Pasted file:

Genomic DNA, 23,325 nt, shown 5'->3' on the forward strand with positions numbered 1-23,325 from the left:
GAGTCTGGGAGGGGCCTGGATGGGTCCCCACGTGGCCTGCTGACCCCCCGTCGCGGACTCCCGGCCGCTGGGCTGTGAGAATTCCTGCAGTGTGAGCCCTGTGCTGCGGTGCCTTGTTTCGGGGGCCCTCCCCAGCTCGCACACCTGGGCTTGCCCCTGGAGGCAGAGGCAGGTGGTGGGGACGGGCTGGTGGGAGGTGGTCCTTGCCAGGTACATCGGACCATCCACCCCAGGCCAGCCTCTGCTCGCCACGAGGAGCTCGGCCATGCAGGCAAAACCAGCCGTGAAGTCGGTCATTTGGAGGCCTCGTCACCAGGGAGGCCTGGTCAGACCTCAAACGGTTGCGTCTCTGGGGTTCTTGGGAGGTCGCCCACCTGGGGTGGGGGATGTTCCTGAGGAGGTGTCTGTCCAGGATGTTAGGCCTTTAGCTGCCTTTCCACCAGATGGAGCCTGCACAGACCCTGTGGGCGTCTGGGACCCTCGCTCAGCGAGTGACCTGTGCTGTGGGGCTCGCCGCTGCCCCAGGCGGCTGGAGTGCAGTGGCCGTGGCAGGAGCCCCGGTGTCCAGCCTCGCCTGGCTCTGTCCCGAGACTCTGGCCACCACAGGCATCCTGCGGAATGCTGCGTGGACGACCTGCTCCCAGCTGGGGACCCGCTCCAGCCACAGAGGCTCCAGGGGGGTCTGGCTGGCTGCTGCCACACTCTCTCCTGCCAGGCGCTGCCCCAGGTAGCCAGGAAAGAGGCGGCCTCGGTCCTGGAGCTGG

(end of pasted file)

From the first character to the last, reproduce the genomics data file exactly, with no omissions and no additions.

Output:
Genomic DNA, 23,325 nt, shown 5'->3' on the forward strand with positions numbered 1-23,325 from the left:
GAGTCTGGGAGGGGCCTGGATGGGTCCCCACGTGGCCTGCTGACCCCCCGTCGCGGACTCCCGGCCGCTGGGCTGTGAGAATTCCTGCAGTGTGAGCCCTGTGCTGCGGTGCCTTGTTTCGGGGGCCCTCCCCAGCTCGCACACCTGGGCTTGCCCCTGGAGGCAGAGGCAGGTGGTGGGGACGGGCTGGTGGGAGGTGGTCCTTGCCAGGTACATCGGACCATCCACCCCAGGCCAGCCTCTGCTCGCCACGAGGAGCTCGGCCATGCAGGCAAAACCAGCCGTGAAGTCGGTCATTTGGAGGCCTCGTCACCAGGGAGGCCTGGTCAGACCTCAAACGGTTGCGTCTCTGGGGTTCTTGGGAGGTCGCCCACCTGGGGTGGGGGATGTTCCTGAGGAGGTGTCTGTCCAGGATGTTAGGCCTTTAGCTGCCTTTCCACCAGATGGAGCCTGCACAGACCCTGTGGGCGTCTGGGACCCTCGCTCAGCGAGTGACCTGTGCTGTGGGGCTCGCCGCTGCCCCAGGCGGCTGGAGTGCAGTGGCCGTGGCAGGAGCCCCGGTGTCCAGCCTCGCCTGGCTCTGTCCCGAGACTCTGGCCACCACAGGCATCCTGCGGAATGCTGCGTGGACGACCTGCTCCCAGCTGGGGACCCGCTCCAGCCACAGAGGCTCCAGGGGGGTCTGGCTGGCTGCTGCCACACTCTCTCCTGCCAGGCGCTGCCCCAGGTAGCCAGGAAAGAGGCGGCCTCGGTCCTGGAGCTGG